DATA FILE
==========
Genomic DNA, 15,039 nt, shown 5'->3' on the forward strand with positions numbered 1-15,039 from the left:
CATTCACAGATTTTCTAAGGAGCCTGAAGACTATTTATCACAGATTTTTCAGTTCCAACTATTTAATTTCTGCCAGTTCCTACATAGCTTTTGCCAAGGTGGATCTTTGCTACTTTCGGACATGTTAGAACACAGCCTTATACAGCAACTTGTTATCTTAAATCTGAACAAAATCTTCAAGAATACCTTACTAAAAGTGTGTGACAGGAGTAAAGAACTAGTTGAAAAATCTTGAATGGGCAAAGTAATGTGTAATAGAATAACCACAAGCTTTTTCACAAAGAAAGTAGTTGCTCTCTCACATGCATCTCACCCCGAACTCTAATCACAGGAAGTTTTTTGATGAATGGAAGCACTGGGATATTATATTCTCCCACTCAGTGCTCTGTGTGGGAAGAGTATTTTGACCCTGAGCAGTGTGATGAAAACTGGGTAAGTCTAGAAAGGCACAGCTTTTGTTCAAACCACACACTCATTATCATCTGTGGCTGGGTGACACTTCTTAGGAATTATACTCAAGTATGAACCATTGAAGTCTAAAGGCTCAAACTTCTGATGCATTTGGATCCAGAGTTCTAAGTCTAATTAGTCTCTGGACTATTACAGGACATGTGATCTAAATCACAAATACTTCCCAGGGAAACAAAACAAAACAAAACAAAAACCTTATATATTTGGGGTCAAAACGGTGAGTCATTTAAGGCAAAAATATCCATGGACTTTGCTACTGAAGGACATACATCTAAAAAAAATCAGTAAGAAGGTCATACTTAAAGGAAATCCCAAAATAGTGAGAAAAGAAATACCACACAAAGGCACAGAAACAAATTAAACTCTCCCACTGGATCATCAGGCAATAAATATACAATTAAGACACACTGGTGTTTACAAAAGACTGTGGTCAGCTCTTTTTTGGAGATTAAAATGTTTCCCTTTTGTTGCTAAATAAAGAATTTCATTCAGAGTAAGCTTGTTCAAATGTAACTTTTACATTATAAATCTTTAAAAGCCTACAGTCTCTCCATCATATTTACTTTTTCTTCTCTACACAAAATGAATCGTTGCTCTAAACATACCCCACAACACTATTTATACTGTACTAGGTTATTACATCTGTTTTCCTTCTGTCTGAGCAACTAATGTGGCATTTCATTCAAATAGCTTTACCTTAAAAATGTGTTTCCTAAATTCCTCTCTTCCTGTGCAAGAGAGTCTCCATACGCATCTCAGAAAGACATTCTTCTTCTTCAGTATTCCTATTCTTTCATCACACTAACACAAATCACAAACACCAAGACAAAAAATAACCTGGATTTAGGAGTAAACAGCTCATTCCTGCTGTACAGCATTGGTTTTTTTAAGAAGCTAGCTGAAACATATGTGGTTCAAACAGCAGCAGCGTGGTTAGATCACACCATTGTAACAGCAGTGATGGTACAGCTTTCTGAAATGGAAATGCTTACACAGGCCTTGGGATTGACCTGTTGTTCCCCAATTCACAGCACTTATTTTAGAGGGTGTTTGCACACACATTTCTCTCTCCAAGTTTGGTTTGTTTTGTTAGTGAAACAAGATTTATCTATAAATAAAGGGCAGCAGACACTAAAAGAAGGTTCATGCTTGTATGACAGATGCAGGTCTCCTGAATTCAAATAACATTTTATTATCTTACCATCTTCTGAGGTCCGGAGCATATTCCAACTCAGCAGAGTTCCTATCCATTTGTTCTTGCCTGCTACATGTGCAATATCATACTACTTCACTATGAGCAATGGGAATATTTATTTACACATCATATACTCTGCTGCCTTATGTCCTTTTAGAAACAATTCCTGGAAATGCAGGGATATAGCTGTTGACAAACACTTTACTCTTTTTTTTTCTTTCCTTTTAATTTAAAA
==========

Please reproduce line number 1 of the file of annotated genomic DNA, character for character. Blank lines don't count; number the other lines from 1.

Genomic DNA, 15,039 nt, shown 5'->3' on the forward strand with positions numbered 1-15,039 from the left: